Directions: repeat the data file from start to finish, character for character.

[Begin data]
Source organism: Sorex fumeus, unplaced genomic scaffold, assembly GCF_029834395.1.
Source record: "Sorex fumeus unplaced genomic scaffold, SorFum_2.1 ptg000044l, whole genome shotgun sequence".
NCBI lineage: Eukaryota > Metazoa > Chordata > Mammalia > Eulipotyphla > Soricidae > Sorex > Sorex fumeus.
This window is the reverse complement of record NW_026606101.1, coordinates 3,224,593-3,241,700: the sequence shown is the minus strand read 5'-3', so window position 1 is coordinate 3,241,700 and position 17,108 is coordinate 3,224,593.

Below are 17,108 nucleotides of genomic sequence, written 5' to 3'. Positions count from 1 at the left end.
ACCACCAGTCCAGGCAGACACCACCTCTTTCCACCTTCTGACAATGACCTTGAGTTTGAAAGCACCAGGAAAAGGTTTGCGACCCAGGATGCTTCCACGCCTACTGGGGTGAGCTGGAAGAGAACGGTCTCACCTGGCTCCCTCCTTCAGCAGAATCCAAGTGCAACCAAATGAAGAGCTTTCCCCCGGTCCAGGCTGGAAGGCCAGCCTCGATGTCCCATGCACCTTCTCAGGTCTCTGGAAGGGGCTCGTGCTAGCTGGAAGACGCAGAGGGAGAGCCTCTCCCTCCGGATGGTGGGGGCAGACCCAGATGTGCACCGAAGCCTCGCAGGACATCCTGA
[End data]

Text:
Source organism: Sorex fumeus, unplaced genomic scaffold, assembly GCF_029834395.1.
Source record: "Sorex fumeus unplaced genomic scaffold, SorFum_2.1 ptg000044l, whole genome shotgun sequence".
NCBI lineage: Eukaryota > Metazoa > Chordata > Mammalia > Eulipotyphla > Soricidae > Sorex > Sorex fumeus.
This window is the reverse complement of record NW_026606101.1, coordinates 3,224,593-3,241,700: the sequence shown is the minus strand read 5'-3', so window position 1 is coordinate 3,241,700 and position 17,108 is coordinate 3,224,593.

Below are 17,108 nucleotides of genomic sequence, written 5' to 3'. Positions count from 1 at the left end.
ACCACCAGTCCAGGCAGACACCACCTCTTTCCACCTTCTGACAATGACCTTGAGTTTGAAAGCACCAGGAAAAGGTTTGCGACCCAGGATGCTTCCACGCCTACTGGGGTGAGCTGGAAGAGAACGGTCTCACCTGGCTCCCTCCTTCAGCAGAATCCAAGTGCAACCAAATGAAGAGCTTTCCCCCGGTCCAGGCTGGAAGGCCAGCCTCGATGTCCCATGCACCTTCTCAGGTCTCTGGAAGGGGCTCGTGCTAGCTGGAAGACGCAGAGGGAGAGCCTCTCCCTCCGGATGGTGGGGGCAGACCCAGATGTGCACCGAAGCCTCGCAGGACATCCTGA